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API: Permitting, Leasing Snafus Tie Up Production in West

April 2, 2001
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API: Permitting, Leasing Snafus Tie Up Production in West

While large spreads of federal lands technically may be open for oil and natural gas exploration, producers still are prevented from drilling on them because of restrictions in their leases and a severe backlog of drilling permitting requests, the president of the American Petroleum Institute (API) said last week.

Industry critics fail to acknowledge that there are major obstacles to developing trillions of cubic feet of natural gas that lie beneath nearly half of all federal lands in western states, API's Red Cavaney said in a March 27 letter to Rep. Barbara Cubin (R-WY), chair of the House Resources Subcommittee on Energy and Mineral Resources.

He argued that members of the Natural Resources Defense Council (NRDC) and the Wilderness Society during a March 15 hearing of the subcommittee provided "significant distortions" in their calculations of the amount of federal lands that are off-limits to producers.

"Importantly, they gloss[ed] over the most significant point: the percentage of government lands available for leasing is a meaningless figure without knowing whether the leases can be developed," Cavaney wrote.

The NRDC and Wilderness Society officials "surgically selected certain data, and omitted other significant data to attempt to prove their inaccurate assertions," he said. For example, the Wilderness Society estimated that only about 3.5% of the federal lands in certain western states under the supervision of the Bureau of Land Management (BLM) are closed to producers. But, Cavaney noted, it failed to point out that the National Petroleum Council (NPC) has identified another 3.2% of BLM lands that are subject to "no surface occupancy." The combined 6.7% represents 15% of all the natural gas resources on BLM lands.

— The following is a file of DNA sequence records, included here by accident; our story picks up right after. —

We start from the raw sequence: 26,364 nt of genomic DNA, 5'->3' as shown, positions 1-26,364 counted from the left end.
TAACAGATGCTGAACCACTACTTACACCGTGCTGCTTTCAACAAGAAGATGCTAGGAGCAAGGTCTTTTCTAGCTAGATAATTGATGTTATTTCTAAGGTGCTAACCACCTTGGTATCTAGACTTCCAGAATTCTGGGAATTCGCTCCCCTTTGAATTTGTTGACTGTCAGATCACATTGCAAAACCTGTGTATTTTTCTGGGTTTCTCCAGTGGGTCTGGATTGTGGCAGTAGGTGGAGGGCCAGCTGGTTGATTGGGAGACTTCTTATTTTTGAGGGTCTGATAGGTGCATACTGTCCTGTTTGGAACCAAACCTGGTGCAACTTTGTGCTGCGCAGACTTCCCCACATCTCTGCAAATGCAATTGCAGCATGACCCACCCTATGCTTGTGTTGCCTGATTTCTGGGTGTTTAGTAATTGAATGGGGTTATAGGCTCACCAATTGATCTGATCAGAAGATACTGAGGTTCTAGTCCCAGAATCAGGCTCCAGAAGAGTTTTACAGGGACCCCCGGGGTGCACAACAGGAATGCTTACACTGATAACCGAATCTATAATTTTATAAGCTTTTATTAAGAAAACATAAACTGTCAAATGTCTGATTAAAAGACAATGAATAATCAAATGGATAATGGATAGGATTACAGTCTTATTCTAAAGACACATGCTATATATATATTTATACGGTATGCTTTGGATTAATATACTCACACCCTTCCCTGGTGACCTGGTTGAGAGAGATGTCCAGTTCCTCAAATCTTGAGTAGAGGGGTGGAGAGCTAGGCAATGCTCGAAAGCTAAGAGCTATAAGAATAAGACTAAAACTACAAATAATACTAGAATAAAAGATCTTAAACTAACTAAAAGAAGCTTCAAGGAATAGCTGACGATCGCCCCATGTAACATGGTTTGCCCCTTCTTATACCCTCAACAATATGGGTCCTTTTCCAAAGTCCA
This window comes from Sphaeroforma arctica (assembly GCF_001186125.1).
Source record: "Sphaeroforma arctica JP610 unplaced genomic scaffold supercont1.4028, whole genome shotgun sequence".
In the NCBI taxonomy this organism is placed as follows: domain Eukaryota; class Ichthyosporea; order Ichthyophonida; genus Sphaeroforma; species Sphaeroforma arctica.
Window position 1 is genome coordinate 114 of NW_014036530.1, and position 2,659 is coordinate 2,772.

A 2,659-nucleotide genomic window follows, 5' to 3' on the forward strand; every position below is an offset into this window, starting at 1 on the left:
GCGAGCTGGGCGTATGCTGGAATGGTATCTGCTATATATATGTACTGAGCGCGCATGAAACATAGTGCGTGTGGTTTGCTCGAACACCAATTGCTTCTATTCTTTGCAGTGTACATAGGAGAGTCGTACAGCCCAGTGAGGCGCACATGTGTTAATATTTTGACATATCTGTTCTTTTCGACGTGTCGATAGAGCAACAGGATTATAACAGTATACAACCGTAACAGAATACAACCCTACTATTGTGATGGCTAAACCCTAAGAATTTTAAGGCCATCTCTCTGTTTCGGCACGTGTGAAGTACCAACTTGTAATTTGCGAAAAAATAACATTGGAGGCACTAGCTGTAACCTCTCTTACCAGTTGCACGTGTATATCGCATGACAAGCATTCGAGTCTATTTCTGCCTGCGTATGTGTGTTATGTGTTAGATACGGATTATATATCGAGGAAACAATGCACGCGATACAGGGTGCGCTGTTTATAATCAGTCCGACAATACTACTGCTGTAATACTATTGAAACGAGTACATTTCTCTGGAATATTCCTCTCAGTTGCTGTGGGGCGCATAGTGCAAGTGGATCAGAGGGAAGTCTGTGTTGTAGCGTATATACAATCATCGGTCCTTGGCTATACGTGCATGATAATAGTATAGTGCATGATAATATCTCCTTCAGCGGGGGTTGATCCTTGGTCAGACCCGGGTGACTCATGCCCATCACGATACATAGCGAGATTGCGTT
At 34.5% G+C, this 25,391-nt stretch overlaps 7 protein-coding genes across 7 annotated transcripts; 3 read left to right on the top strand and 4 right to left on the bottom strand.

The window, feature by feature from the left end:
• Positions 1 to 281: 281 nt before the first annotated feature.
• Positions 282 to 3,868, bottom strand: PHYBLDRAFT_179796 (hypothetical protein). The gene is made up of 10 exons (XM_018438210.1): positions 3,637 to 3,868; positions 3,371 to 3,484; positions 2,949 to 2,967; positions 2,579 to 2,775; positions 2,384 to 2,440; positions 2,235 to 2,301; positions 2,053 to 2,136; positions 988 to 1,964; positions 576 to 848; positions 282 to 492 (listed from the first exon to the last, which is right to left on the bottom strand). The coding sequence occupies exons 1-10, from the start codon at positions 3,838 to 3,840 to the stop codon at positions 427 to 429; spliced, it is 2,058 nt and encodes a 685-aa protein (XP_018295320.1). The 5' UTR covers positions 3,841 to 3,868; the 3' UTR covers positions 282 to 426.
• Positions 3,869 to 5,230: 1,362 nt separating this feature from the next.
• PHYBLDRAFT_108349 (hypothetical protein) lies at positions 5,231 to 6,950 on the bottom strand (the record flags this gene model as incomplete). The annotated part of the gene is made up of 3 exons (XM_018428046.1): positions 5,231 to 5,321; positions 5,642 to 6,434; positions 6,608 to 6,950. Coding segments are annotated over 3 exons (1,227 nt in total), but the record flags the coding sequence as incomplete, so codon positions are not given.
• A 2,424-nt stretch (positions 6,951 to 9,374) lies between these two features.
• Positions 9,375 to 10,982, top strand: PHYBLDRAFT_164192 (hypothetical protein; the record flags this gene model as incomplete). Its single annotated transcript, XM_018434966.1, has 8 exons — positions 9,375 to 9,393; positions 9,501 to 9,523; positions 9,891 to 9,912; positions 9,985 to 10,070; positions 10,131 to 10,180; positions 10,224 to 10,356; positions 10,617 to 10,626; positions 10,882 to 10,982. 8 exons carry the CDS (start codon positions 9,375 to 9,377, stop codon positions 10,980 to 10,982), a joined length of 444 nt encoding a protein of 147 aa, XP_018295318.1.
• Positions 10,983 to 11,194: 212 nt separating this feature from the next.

Once lease restrictions are factored in, the society conceded that producers are denied access to another 32% of BLM lands. But it neglected to report that these lease limitations --- seasonal and other non-standard stipulations in leases --- are responsible for taking about 47% of the gas resources under BLM's control off the table for producers, Cavaney said. Even more telling, he noted, is that 38.7% of all BLM lands are either off-limit lands or are subject to lease restrictions, which affects 62% of the gas resources on BLM-supervised lands.

Moreover, he said that the BLM wasn't the only federal agency putting restrictions on producers. There are the U.S. Forest Service, the Bureau of Indian Affairs and the departments of Energy and Defense. The NPC estimates about 137 Tcf of gas resources that lie beneath federal lands in the Rockies are either off limits to exploration or are heavily restricted, Cavaney said. This is nearly half of the natural gas resources on all federal lands in the region, he noted.

Also, "inadequate agency resources in many BLM offices and required but outdated resource management plans often make it difficult to get drilling permits, seriously delaying viable projects for up to 100 days or sometimes years," according to Cavaney. "In the Rawlins, WY, BLM office, for example, thousands of applications for permits to drill are awaiting action because of manpower shortages. In the Buffalo, WY, office, thousands more cannot even be submitted because the resource management plans for the coal-bed methane plays in the area are woefully out of date."

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